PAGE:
2017 has been a turbulent year for the Greater Toronto Area (GTA) housing market, with the Ontario government's Fair Housing Plan ushering in a frenzied wave of transactions, now being followed by a steep decline in sales. Despite the turmoil, new figures released by the Toronto Real Estate Board (TREB) show that while overall home sales declined in the second quarter of 2017, the condominium submarket continues to show signs of resiliency. 

TREB market report, Q2 2017Toronto skyline, image by wyliepoon via Flickr

TREB’s Q2 2017 Condo Market Report reports that 8,223 condominium apartment sales were recorded between the start of April and end of June, an 8% year-over-year decline. In contrast, new listings actually improved slightly over the 8,942 sales reported during Q2 2016, recording a 0.7% year-over-year increase. At the same time, the GTA average selling price has increased 28.1% over Q2 2016's figures, with the average price in Toronto now sitting at $566,513.

A prepared statement from TREB President Tim Syrianos explains the market conditions likely responsible for this continued demand, saying “the condominium apartment market was quite resilient, especially when compared to low-rise market segments. Condo apartment sales accounted for a greater share of overall transactions during the spring compared to the same period last year. Market conditions also remained tight, which resulted in the continuation of strong annual rates of price growth.”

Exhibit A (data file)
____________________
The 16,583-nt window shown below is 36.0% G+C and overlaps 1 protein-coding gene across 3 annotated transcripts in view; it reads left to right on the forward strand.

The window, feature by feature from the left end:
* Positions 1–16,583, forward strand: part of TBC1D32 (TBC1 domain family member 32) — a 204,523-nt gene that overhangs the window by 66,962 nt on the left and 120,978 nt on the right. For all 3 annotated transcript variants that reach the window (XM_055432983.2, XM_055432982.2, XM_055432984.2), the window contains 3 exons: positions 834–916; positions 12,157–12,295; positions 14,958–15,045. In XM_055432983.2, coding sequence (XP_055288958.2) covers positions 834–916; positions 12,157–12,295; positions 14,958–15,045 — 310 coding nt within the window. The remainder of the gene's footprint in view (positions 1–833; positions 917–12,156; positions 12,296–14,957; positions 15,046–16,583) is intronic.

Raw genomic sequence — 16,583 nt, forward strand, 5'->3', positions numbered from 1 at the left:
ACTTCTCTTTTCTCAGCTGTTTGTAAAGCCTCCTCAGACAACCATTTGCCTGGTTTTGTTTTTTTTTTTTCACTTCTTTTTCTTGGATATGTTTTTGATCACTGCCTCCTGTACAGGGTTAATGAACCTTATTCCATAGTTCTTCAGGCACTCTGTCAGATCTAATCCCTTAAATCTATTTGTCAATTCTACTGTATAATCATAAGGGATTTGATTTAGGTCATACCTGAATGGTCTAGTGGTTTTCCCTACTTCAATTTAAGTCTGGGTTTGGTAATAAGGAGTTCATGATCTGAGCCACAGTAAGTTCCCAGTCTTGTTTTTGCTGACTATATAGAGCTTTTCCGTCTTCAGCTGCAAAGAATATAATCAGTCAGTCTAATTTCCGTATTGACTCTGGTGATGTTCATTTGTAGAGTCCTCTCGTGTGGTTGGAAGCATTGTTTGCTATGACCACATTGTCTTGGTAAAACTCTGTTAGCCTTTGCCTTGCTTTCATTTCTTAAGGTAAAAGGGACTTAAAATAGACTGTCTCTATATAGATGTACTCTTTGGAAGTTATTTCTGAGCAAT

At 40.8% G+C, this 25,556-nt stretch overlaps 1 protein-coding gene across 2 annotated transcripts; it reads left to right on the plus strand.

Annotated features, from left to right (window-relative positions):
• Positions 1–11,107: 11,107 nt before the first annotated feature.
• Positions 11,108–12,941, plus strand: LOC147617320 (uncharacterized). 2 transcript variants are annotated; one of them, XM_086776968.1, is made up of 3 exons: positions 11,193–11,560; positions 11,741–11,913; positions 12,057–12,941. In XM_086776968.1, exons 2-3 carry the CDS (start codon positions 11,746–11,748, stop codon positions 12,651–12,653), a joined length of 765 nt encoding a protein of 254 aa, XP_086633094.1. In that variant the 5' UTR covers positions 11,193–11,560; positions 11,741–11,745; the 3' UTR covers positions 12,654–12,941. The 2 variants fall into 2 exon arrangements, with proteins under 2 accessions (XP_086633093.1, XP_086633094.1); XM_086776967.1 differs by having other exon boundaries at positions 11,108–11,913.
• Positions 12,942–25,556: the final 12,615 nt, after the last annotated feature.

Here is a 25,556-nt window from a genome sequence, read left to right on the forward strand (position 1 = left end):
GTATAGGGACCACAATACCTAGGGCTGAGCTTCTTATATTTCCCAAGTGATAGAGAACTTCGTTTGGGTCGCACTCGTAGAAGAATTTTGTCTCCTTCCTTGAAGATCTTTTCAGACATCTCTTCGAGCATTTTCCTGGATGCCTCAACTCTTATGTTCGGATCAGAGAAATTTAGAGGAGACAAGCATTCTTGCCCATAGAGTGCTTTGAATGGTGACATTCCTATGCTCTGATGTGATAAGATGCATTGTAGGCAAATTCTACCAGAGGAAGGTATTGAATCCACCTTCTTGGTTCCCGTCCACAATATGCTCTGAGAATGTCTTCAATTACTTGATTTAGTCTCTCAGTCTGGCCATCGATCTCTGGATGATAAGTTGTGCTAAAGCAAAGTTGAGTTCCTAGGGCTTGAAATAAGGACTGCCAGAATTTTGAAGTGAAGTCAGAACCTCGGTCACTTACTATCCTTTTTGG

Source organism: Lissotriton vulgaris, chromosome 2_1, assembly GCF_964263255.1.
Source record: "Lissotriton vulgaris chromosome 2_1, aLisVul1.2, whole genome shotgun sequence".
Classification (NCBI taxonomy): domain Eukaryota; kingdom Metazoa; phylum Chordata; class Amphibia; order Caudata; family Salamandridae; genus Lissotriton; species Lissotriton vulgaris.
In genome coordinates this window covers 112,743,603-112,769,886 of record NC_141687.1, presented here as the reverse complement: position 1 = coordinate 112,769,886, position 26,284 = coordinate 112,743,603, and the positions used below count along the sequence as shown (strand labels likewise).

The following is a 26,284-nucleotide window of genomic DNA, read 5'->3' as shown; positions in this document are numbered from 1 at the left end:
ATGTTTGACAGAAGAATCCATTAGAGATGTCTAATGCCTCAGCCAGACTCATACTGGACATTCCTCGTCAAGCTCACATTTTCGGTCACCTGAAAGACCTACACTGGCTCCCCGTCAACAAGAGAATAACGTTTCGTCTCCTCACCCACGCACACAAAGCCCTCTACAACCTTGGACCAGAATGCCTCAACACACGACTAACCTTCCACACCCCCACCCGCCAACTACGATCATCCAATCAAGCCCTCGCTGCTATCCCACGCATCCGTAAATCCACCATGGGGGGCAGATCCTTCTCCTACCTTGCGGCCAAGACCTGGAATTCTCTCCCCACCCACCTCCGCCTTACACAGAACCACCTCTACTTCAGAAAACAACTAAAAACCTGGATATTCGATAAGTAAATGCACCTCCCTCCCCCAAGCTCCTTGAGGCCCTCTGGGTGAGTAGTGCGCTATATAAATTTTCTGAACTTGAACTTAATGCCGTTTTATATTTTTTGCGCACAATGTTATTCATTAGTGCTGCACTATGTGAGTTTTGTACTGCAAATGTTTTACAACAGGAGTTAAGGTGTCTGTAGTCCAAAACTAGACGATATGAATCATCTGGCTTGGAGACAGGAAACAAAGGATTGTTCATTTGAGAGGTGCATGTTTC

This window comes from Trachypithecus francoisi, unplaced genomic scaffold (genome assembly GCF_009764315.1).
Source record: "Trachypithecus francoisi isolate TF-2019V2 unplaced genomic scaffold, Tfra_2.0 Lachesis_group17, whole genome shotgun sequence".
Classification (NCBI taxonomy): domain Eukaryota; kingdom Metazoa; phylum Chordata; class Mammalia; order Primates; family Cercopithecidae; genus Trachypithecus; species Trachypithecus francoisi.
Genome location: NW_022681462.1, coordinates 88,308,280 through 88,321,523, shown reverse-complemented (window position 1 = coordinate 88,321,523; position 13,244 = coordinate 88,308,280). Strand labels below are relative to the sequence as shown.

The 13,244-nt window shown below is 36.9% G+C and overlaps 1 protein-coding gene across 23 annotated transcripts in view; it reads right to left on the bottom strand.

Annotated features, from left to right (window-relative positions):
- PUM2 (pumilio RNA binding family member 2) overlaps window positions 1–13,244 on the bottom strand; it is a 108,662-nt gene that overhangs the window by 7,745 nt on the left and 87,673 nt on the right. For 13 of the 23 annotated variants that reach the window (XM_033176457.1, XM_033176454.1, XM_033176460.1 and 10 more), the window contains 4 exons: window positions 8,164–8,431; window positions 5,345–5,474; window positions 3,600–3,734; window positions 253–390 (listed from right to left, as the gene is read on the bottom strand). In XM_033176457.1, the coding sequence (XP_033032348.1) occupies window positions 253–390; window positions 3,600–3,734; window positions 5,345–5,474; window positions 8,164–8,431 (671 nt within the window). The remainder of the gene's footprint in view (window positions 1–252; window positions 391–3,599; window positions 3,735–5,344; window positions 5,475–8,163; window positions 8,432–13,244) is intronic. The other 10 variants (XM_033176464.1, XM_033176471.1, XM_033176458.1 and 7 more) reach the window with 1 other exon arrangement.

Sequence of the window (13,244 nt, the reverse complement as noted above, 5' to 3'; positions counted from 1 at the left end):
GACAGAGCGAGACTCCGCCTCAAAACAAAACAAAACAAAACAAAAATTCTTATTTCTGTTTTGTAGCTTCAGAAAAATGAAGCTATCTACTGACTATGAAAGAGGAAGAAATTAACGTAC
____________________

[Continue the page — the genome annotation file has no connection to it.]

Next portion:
Figures have also been released for the condominium apartment rental market, showing that the tight market conditions witnessed in the second quarter of 2016 remain in Q2 2017, with similar year-over-year transaction figures recorded. The number of units listed during the quarter declined from Q2 2016's figures, while annual rates for apartment rents increased by 8%. With the supply of units still constrained and demand considered strong in comparison to previous years, rental rates remain high. The average rent for a one-bedroom condo apartment unit increased by 8.8% year-over-year to $1,861 per month, while average two-bedroom rent was up by 8.7% to $2,533.

“It is clear that we continue to suffer from a lack of available rental units", said TREB President Tim Syrianos. "The Fair Housing Plan announced by the Government of Ontario committed to measures designed to increase housing supply. Conversely, the Fair Housing Plan also expanded rent controls, which could preclude investment in rental properties, thereby further constricting supply” continued Mr. Syrianos, although no evidence of this being the case has been presented yet.